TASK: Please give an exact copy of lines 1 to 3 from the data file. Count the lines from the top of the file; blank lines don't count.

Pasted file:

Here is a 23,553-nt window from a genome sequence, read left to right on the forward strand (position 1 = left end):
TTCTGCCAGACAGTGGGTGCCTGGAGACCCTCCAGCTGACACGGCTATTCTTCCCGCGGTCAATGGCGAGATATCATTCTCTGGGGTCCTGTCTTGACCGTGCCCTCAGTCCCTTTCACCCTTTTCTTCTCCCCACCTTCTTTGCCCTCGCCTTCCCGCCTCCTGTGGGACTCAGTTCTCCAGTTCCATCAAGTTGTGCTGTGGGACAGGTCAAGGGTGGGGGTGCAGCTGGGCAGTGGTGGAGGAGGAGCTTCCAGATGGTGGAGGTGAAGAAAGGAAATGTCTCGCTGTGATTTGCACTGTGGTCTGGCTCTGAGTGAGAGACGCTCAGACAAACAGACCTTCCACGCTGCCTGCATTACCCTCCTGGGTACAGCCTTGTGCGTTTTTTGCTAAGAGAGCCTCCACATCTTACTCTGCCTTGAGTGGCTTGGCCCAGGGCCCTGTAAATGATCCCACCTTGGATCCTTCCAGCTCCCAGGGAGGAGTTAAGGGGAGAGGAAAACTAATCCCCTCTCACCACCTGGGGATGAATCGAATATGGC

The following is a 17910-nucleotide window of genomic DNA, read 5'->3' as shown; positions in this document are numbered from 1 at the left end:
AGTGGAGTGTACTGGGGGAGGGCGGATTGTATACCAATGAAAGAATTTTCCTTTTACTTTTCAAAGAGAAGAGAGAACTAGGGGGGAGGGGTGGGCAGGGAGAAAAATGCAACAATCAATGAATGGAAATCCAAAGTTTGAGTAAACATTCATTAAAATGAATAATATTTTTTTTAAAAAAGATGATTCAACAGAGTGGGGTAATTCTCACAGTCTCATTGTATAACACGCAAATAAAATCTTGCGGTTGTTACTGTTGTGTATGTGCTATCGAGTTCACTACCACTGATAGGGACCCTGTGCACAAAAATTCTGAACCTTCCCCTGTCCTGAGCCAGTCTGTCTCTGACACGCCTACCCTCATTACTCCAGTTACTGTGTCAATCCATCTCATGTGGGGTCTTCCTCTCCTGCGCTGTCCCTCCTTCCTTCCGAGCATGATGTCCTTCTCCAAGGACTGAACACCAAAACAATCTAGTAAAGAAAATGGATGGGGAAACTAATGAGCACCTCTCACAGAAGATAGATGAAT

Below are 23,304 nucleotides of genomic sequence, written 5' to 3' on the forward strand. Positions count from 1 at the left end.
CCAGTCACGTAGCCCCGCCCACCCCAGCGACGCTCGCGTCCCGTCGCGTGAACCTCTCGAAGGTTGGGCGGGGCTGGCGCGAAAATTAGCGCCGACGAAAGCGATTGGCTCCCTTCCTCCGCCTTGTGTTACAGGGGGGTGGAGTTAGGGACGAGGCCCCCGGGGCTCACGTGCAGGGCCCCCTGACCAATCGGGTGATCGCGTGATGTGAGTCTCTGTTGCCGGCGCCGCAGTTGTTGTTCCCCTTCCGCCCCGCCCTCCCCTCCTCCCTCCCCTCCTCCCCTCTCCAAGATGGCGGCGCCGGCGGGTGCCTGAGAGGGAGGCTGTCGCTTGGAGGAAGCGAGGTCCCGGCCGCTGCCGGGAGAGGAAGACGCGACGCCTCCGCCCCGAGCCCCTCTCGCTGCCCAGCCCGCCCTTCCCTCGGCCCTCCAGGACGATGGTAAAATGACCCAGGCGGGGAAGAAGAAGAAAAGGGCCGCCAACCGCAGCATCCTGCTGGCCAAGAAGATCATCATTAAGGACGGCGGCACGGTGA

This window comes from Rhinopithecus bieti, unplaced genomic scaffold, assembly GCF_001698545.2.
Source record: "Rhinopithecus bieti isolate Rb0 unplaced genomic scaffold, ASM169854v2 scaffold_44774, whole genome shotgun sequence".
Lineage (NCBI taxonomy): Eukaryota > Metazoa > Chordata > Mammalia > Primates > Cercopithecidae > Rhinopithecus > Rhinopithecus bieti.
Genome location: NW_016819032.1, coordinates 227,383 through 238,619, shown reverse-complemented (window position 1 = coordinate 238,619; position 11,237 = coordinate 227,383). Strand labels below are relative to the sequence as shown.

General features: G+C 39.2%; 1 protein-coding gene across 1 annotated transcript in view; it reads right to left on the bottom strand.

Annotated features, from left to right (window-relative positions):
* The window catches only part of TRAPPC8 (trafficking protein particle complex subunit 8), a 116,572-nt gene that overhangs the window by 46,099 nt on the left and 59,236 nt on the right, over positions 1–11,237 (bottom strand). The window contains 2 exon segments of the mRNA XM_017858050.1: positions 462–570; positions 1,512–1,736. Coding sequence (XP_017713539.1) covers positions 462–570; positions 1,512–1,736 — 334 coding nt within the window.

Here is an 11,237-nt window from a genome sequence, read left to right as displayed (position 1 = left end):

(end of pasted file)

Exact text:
Here is a 23,553-nt window from a genome sequence, read left to right on the forward strand (position 1 = left end):
TTCTGCCAGACAGTGGGTGCCTGGAGACCCTCCAGCTGACACGGCTATTCTTCCCGCGGTCAATGGCGAGATATCATTCTCTGGGGTCCTGTCTTGACCGTGCCCTCAGTCCCTTTCACCCTTTTCTTCTCCCCACCTTCTTTGCCCTCGCCTTCCCGCCTCCTGTGGGACTCAGTTCTCCAGTTCCATCAAGTTGTGCTGTGGGACAGGTCAAGGGTGGGGGTGCAGCTGGGCAGTGGTGGAGGAGGAGCTTCCAGATGGTGGAGGTGAAGAAAGGAAATGTCTCGCTGTGATTTGCACTGTGGTCTGGCTCTGAGTGAGAGACGCTCAGACAAACAGACCTTCCACGCTGCCTGCATTACCCTCCTGGGTACAGCCTTGTGCGTTTTTTGCTAAGAGAGCCTCCACATCTTACTCTGCCTTGAGTGGCTTGGCCCAGGGCCCTGTAAATGATCCCACCTTGGATCCTTCCAGCTCCCAGGGAGGAGTTAAGGGGAGAGGAAAACTAATCCCCTCTCACCACCTGGGGATGAATCGAATATGGC

The following is a 17910-nucleotide window of genomic DNA, read 5'->3' as shown; positions in this document are numbered from 1 at the left end: